Chinese Hedge Fund Jumps 258% After Dumping Ray Dalio’s Strategy


Shanghai hedge fund manager Li Bei says she learned quickly that the low-volatility approach to investing behind the rise of Bridgewater Associates was doomed in China for a startup like hers.

Steady returns did little to draw investors used to short-term rewards, so she put in her own money, cranked up leverage and produced an industry-leading 258% gain last year.

Li is a pioneer in macro hedge fund management in China, where homegrown firms are taking on foreign giants that are struggling to adapt in an industry where even low-fee mutual funds generate sizable returns. While her Shanghai Banxia Investment Management Center only manages about 500 million yuan ($76 million), she says firms like hers are best placed to assess how China is driving the global economy.

“We truly feel that Chinese funds have an obvious advantage judging corporate profits and commodity prices,” Li, 37, said in a phone interview from Shanghai. “For us, these are good times to make money.”

Chinese macro hedge funds made an average 41% return in 2020, four times the global level, according to data from Shenzhen PaiPaiWang Investment & Management Co. and Eurekahedge. The more than triple gain of Li’s Banxia Stable Fund put her firm at the top of rankings for such funds in China.

The stellar year promises to save Li from wounds inflicted by an exodus of investors in 2019 when her 9% return — still beating an 8.9% global average of peers, according to Eurekahedge — was dwarfed by local mutual funds during a bull market. The setback forced her to rethink her initial strategy of emulating Ray Dalio’s Bridgewater, an approach that she says included diversifying to limit volatility and providing free research to attract institutional clients.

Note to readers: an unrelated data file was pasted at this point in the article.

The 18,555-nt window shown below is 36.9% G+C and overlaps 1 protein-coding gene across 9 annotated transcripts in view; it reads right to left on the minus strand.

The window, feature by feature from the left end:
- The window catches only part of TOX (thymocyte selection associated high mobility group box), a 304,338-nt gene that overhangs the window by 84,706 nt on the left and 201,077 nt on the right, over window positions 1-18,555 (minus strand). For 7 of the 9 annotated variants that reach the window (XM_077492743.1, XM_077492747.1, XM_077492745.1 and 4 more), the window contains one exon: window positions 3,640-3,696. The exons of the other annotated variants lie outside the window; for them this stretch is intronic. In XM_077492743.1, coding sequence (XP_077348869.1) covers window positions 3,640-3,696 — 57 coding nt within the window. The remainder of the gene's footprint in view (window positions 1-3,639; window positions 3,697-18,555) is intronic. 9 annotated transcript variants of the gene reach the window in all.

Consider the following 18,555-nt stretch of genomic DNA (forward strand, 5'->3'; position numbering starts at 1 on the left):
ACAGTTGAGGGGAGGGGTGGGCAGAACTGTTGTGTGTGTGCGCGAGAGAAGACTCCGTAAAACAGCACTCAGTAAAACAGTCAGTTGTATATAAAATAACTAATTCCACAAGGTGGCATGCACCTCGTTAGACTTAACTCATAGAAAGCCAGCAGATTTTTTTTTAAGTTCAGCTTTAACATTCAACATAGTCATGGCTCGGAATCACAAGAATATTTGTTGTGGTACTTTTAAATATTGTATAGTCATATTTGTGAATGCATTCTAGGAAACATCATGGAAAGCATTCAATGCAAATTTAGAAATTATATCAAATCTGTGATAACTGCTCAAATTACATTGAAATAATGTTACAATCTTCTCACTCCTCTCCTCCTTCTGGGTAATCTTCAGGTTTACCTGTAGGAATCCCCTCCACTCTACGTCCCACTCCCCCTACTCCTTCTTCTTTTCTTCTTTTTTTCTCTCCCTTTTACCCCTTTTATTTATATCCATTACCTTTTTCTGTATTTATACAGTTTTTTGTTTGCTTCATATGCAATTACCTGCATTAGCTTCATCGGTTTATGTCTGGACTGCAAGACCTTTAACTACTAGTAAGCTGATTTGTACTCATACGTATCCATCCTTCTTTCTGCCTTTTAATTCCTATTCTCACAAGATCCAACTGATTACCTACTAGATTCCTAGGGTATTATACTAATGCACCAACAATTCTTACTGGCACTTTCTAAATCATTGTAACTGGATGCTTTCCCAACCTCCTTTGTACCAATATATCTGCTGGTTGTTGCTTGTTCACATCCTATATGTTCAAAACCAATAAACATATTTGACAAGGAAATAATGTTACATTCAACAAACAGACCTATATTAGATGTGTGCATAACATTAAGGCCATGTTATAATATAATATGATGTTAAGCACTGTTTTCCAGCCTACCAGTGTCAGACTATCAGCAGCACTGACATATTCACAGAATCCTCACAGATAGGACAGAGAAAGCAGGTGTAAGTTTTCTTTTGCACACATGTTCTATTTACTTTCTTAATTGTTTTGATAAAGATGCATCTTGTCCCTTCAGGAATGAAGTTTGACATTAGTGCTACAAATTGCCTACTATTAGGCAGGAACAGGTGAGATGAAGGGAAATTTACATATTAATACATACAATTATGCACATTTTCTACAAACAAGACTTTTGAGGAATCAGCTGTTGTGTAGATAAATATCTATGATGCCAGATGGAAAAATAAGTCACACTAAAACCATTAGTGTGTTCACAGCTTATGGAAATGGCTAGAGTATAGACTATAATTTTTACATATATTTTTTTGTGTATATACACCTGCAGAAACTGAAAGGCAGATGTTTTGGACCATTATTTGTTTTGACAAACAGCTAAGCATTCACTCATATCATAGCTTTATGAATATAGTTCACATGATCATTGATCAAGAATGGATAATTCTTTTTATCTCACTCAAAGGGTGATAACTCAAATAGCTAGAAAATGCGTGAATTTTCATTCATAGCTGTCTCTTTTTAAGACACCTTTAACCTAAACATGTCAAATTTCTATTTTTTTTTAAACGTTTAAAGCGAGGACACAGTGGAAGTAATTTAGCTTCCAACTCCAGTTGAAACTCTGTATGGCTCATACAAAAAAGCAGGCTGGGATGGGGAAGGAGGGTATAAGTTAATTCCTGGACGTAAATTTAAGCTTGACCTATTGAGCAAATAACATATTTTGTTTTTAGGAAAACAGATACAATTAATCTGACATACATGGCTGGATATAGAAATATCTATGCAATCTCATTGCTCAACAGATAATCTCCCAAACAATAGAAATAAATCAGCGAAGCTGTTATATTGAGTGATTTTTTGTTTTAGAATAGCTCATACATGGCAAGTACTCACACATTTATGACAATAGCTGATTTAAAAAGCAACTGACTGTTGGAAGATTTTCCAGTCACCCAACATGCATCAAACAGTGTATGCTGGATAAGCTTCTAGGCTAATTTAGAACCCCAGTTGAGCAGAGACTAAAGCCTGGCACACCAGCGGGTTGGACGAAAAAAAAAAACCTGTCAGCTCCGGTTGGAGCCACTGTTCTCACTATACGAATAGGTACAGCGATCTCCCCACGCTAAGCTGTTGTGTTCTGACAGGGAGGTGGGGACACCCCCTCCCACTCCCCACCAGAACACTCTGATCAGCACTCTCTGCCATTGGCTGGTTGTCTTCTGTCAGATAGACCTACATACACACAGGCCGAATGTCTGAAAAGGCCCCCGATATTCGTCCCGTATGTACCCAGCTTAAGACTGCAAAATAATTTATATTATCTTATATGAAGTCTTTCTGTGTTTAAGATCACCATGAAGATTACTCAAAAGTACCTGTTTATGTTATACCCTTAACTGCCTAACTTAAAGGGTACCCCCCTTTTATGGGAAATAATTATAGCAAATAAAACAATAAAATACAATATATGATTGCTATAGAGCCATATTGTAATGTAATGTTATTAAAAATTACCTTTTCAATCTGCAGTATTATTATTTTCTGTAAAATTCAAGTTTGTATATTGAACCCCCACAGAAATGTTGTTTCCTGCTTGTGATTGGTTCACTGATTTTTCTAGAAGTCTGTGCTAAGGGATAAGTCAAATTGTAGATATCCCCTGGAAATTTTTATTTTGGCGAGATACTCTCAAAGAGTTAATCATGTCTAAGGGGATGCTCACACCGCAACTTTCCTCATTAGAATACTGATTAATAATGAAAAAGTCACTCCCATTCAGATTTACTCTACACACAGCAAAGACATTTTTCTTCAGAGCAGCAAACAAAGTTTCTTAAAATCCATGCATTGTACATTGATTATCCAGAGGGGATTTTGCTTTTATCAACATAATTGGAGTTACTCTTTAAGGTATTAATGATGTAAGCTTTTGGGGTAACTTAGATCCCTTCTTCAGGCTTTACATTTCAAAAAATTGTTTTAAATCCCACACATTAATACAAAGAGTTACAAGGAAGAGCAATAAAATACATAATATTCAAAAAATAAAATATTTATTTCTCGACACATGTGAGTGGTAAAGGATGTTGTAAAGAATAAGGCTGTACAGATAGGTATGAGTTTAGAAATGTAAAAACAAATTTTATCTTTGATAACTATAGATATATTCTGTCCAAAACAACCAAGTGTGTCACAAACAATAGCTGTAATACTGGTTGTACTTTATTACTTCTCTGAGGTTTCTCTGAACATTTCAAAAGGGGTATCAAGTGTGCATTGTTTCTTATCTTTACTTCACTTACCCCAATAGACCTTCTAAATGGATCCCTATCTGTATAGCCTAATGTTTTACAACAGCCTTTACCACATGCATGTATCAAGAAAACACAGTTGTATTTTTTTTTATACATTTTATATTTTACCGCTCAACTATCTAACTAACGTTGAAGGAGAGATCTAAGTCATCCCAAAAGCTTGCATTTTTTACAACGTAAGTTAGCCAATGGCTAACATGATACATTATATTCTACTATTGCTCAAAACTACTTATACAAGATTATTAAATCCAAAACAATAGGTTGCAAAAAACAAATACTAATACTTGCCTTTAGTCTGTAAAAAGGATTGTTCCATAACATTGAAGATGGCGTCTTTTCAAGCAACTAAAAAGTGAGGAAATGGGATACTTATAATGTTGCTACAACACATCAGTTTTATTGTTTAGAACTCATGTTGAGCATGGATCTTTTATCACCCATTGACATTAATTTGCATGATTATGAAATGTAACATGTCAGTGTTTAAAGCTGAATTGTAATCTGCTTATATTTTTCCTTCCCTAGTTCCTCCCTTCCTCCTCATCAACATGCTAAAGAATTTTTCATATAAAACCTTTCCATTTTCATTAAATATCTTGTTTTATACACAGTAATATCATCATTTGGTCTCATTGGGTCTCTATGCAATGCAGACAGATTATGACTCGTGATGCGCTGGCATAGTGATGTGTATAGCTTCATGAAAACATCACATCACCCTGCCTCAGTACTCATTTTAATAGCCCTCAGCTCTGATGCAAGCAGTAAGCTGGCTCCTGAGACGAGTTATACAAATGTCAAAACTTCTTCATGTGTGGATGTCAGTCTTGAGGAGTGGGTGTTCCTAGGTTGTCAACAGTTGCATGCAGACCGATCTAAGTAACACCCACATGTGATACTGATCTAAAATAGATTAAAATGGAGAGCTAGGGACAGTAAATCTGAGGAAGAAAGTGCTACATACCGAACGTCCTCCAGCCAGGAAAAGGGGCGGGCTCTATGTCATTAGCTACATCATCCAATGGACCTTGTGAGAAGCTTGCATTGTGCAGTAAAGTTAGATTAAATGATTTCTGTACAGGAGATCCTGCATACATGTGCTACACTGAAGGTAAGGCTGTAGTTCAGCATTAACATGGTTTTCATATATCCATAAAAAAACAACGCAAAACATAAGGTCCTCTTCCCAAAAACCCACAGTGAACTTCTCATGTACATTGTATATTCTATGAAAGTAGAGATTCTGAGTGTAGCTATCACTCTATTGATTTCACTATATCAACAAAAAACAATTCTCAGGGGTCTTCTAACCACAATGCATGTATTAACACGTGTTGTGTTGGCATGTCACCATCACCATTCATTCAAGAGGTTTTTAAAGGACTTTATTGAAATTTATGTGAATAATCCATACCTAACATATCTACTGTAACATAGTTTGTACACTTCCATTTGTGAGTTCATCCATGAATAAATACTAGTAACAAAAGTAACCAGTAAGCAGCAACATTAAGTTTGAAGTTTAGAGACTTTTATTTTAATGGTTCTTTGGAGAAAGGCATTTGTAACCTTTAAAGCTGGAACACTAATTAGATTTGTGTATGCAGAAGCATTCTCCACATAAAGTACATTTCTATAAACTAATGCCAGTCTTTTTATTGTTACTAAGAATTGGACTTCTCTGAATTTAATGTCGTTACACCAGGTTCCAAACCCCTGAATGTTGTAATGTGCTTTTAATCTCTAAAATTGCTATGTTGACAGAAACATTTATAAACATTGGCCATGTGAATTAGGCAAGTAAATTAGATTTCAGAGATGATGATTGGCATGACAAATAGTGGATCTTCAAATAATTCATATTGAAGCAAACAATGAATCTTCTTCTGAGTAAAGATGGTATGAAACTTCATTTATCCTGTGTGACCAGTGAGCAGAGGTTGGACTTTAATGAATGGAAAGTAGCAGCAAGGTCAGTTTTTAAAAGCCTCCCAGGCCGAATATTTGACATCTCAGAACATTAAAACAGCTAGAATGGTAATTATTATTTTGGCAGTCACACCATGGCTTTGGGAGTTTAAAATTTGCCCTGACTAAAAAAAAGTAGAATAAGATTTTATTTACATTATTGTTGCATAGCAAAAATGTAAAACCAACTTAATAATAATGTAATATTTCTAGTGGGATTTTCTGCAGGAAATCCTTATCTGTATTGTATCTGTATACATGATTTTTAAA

‘Doesn’t Work’

“The Bridgewater route doesn’t work in China,” Li said. Offering two complimentary research reports a month didn’t help bring new money, and big institutions also balked at her fund’s small size.

When clients were pulling cash from Banxia Stable, Li put in some of her own, and added leverage of between 250% and 300%. The product, managing less than 200 million yuan, replicates asset allocations in her larger Banxia Macro Fund but increases exposure through margin-financed trades in instruments such as stock index and commodities futures.

Last year’s success didn’t come easily for Li. After managing money at Bocom Schroder Fund Management early in her career, she won multiple industry awards for her 25% annualized returns running China’s first macro hedge fund at Honghu Investment Management Co. Yet losses in 2016 caused differences with her then-husband Liang Wentao, the firm’s founder. After they parted ways, the mother of two set up Banxia at the end of 2017 and started building client relations from scratch.

“She is a very unique China macro manager with the ability to do focused and very deep macro research in specific areas, such as steel,” said William Ma, who was until recently chief investment officer of wealth manager Noah Holdings, which invested in Banxia in January 2018.